scuttle

1
[skuht-l]

noun

a deep bucket for carrying coal.
British Dialect. a broad, shallow basket.

Nearby words

  1. scutellate,
  2. scutellation,
  3. scutellum,
  4. scutiform,
  5. scutter,
  6. scuttlebutt,
  7. scutular,
  8. scutulum,
  9. scutum,
  10. scutwork

Origin of scuttle

1
before 1050; Middle English; Old English scutel dish, trencher, platter < Latin scutella, diminutive of scutra shallow pan

scuttle

2
[skuht-l]

verb (used without object), scut·tled, scut·tling.

to run with quick, hasty steps; scurry.

noun

a quick pace.
a short, hurried run.

Origin of scuttle

2
1400–50; late Middle English scottlynge (gerund), variant of scuddle, frequentative of scud1

scuttle

3
[skuht-l]

noun

Nautical.
  1. a small hatch or port in the deck, side, or bottom of a vessel.
  2. a cover for this.
a small hatchlike opening in a roof or ceiling.

verb (used with object), scut·tled, scut·tling.

to sink (a vessel) deliberately by opening seacocks or making openings in the bottom.
to abandon, withdraw from, or cause to be abandoned or destroyed (as plans, hopes, rumors, etc.).

Origin of scuttle

3
1490–1500; perhaps ≪ Spanish escotilla hatchway, equivalent to escot(e) a cutting of cloth (< Gothic skaut seam; akin to sheet1) + -illa diminutive suffix

Dictionary.com Unabridged Based on the Random House Unabridged Dictionary, © Random House, Inc. 2019

Examples from the Web for scuttle


British Dictionary definitions for scuttle

scuttle

1

noun

dialect, mainly British a shallow basket, esp for carrying vegetables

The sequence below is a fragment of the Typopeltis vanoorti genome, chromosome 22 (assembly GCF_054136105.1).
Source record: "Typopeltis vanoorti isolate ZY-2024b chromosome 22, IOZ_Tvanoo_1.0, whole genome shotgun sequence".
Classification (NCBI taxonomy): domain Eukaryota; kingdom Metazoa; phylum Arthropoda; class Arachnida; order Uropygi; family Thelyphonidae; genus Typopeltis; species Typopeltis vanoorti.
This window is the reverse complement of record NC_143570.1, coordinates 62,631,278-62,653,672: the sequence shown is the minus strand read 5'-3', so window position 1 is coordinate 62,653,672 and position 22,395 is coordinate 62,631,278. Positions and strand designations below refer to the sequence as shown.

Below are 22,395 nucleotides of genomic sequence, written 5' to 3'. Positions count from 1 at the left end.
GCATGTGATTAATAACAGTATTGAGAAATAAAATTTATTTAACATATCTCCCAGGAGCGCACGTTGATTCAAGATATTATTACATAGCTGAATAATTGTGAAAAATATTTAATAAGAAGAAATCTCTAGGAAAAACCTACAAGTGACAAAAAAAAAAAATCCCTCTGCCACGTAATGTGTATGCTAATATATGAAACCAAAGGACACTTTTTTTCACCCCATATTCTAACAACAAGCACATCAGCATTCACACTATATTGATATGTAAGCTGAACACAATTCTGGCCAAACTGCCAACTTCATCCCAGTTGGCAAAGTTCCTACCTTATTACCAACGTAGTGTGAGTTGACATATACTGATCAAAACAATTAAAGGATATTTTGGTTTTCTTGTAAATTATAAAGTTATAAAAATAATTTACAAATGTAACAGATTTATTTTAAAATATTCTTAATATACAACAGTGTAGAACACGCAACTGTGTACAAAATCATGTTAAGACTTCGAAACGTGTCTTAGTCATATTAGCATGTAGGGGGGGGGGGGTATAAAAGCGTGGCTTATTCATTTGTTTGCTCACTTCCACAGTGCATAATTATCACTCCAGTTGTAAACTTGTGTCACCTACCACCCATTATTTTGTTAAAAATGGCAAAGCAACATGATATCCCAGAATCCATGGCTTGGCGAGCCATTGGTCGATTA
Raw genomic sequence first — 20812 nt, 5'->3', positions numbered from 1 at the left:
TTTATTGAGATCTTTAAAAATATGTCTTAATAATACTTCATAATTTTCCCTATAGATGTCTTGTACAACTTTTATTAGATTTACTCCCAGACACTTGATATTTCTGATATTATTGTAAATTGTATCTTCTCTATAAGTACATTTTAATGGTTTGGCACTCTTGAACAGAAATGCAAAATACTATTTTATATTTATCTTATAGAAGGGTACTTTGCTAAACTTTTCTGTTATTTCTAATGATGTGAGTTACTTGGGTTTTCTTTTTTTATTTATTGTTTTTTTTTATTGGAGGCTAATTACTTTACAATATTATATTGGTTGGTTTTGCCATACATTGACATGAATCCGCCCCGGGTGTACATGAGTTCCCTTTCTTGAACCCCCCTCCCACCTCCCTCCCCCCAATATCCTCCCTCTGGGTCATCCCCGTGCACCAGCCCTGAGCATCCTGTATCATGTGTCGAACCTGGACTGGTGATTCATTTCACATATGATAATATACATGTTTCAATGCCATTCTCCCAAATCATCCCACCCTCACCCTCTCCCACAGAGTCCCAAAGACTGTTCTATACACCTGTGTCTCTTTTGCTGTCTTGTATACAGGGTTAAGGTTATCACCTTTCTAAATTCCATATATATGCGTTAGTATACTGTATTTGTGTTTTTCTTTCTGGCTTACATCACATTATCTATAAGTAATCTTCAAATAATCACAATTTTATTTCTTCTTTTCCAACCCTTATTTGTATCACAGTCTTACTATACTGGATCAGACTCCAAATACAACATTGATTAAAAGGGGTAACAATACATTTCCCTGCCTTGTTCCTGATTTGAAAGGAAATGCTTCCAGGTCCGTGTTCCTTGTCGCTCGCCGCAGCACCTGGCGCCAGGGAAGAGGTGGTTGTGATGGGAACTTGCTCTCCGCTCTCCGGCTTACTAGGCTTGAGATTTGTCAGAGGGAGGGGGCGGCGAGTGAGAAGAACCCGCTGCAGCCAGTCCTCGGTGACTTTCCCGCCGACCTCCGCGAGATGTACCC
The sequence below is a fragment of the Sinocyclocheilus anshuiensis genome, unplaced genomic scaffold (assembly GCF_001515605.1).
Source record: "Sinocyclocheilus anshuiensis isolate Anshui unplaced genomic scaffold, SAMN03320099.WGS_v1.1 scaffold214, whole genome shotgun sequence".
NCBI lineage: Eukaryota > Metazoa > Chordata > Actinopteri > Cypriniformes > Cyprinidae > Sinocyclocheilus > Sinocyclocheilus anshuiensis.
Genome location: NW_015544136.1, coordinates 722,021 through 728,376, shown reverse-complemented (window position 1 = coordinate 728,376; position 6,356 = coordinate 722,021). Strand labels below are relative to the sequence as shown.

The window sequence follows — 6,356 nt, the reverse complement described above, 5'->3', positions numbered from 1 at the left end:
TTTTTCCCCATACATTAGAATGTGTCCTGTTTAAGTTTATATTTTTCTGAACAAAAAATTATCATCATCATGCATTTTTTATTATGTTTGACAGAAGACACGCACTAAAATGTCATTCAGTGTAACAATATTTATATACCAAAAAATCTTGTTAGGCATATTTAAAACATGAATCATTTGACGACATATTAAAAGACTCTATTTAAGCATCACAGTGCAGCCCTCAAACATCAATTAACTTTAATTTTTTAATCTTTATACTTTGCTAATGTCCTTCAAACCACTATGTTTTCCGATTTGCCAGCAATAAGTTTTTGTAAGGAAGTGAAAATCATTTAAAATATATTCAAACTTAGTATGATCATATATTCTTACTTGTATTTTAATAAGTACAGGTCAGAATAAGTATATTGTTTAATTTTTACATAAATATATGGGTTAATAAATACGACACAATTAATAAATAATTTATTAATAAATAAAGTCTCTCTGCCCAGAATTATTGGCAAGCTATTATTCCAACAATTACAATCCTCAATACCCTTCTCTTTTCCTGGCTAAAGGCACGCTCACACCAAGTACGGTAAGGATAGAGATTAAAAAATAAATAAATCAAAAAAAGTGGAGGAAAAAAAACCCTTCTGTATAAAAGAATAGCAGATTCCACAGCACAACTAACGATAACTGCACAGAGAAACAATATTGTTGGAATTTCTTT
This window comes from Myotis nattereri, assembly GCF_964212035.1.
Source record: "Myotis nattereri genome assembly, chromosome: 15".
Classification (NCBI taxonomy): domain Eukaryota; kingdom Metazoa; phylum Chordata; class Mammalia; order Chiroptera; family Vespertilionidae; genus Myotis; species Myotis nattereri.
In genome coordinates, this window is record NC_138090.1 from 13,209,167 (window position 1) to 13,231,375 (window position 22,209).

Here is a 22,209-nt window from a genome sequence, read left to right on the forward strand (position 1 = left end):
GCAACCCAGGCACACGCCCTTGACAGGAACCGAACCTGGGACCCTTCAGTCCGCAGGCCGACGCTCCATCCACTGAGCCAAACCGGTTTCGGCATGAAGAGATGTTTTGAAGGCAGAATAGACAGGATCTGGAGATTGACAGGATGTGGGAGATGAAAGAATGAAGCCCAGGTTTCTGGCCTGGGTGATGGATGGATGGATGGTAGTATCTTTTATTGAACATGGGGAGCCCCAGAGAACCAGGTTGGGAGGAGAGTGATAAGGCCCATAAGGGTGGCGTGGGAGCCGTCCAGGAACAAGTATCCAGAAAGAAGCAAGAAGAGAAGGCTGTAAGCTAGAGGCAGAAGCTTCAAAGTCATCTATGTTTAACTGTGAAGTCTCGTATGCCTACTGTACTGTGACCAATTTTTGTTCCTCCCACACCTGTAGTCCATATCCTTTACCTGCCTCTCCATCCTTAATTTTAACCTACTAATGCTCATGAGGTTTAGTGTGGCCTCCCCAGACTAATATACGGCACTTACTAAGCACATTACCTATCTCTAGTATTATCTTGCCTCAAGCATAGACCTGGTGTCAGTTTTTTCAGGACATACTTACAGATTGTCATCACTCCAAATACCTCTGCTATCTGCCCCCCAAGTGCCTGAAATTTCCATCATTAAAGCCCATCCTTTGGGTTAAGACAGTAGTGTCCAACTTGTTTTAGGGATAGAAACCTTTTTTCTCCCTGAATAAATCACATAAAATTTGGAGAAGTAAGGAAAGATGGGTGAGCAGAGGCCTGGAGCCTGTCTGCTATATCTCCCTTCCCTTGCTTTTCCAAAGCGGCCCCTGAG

the part of a motor-car body lying immediately behind the bonnet

Word Origin for scuttle

Old English scutel trencher, from Latin scutella bowl, diminutive of scutra platter; related to Old Norse skutill, Old High German scuzzila, perhaps to Latin scūtum shield

verb

(intr) to run or move about with short hasty steps

noun

a hurried pace or run

Word Origin for scuttle

C15: perhaps from scud, influenced by shuttle

verb

(tr) nautical to cause (a vessel) to sink by opening the seacocks or making holes in the bottom
(tr) to give up (hopes, plans, etc)

noun

nautical a small hatch or its cover

Word Origin for scuttle

C15 (n): via Old French from Spanish escotilla a small opening, from escote opening in a piece of cloth, from escotar to cut out

Collins English Dictionary - Complete & Unabridged 2012 Digital Edition © William Collins Sons & Co. Ltd. 1979, 1986 © HarperCollins Publishers 1998, 2000, 2003, 2005, 2006, 2007, 2009, 2012

Word Origin and History for scuttle
Online Etymology Dictionary, © 2010 Douglas Harper